Preplanning and Considerations when Choosing a Place to Live
There are many choices to consider when an individual or family is trying to identify a place to live. Additionally, based on a person’s specific circumstances, there are certain elements that may be a necessity, or a need, that must be looked at before identifying the best home for the individual.
For example, Greg may want a ground floor apartment because he likes to look out at the birds and squirrels by the window. This is a choice. Mary may also want a ground apartment because she is in a wheelchair and this is an accessible apartment. This is a need.
What is the ideal home setting? There are lots and lots of right answers, depending on the person. The ideal home setting is different for everyone.
Below are some major choices that need to be considered. The choices can be ranked from must have/most important to least important/just nice to have. Each one of these ideas may have parts that you like and parts that you don’t like. You will need to decide what part is most important to you.
Location, location, location
- Near services and places such as; public library, post office, police, court house, EMS/Fire or hospital
- In a community where important businesses and services are within walking distance.
- An active, activity rich, resource filled city
- A quiet suburban street
- Rural area without many neighbors
- Metropolitan (bus line, no outside work, walking distance)
- Near Railroad tracks or a major freeway
- Near schools: University, Community College, or Grammar Public/Private School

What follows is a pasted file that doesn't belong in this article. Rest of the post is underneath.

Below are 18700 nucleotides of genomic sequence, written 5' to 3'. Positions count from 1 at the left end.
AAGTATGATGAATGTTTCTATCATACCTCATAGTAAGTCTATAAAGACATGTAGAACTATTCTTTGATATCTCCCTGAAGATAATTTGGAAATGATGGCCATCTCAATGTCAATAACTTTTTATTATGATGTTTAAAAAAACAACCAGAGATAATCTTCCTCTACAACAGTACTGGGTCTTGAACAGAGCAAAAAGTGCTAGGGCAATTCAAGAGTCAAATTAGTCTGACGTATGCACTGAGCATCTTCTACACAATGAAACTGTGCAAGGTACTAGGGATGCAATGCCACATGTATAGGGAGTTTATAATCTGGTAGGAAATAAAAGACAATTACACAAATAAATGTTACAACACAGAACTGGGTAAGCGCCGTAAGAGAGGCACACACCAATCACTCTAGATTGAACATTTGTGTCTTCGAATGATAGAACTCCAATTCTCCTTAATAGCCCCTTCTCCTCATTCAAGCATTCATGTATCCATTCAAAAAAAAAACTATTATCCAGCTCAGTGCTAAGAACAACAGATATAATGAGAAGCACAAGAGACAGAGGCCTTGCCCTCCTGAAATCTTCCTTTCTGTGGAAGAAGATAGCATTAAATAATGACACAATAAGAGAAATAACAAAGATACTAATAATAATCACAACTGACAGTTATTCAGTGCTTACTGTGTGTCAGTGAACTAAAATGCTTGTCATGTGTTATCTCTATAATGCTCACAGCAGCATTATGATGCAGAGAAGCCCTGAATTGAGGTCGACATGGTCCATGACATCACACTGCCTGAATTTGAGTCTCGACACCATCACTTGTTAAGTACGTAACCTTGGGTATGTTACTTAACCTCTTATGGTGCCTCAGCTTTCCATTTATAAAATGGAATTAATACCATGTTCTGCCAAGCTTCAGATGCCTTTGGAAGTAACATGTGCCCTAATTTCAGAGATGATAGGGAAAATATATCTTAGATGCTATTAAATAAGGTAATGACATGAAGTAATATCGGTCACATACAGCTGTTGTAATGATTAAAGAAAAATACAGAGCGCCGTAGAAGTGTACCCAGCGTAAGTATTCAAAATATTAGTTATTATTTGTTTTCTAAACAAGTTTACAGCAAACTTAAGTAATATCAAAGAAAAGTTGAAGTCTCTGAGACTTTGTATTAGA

- Near a Park
- Near a religious denomination
- Near a major grocer/market or party store
- Bicycle route, sidewalks, pedestrian walkway
- Near relatives/supports/friends or Away from supports
- Nightlife atmosphere/a controlled atmosphere/industrial localities
- Mall or shopping plaza
- Near financial institutions
- Paved street with snow removal and access for EMS
- Not near a busy street
- Not near lakes, ponds, rivers
While choices are nice and important, consideration must also give to needs, which are sometimes non-negotiable. If the needs of the individual are not met, it can make the housing options challenging and may make the living situation ultimately fail. Some issues to consider include:
- Near bus line
- Near stores
- Wheelchair accessible/Zero Step entrance/Universal Design/Barrier Free
- No stairs
- Americans Disabilities Act Standards compliant
- Own vehicle access or SMART bus route
How does the person get from here to there, how far the commute is, and what resources we need will play a great deal in the location choice? It cost more and more each year to get to places we visit regularly. So when choosing where one is going to live in is important to know and consider how one will get to all the places they like to go. Are you going to have your own car, get driven to places by others, or use the bus system? The places we visit most and how we get there and the cost must be considered. Here are some of the more common destinations:
- friends, relatives
- work and jobs
- places of worship
- Hospitals and doctors
- Grocery store and Pharmacy
- Social and recreations locations
Help meeting the costs of living
Does the person need help with the costs? Here are some of the choices to make housing more affordable:
- Roommate to share costs
- Subsidized housing to help pay part of the rent
- Relatives may help pay some of the costs
Do I need help to live independently in the Community?
- Do I need a roommate to share staff so we can put our staffing resources together and have them go further?
These are the major choices and needs for housing a person may have other needs and choices not listed here and may need to be added to this list.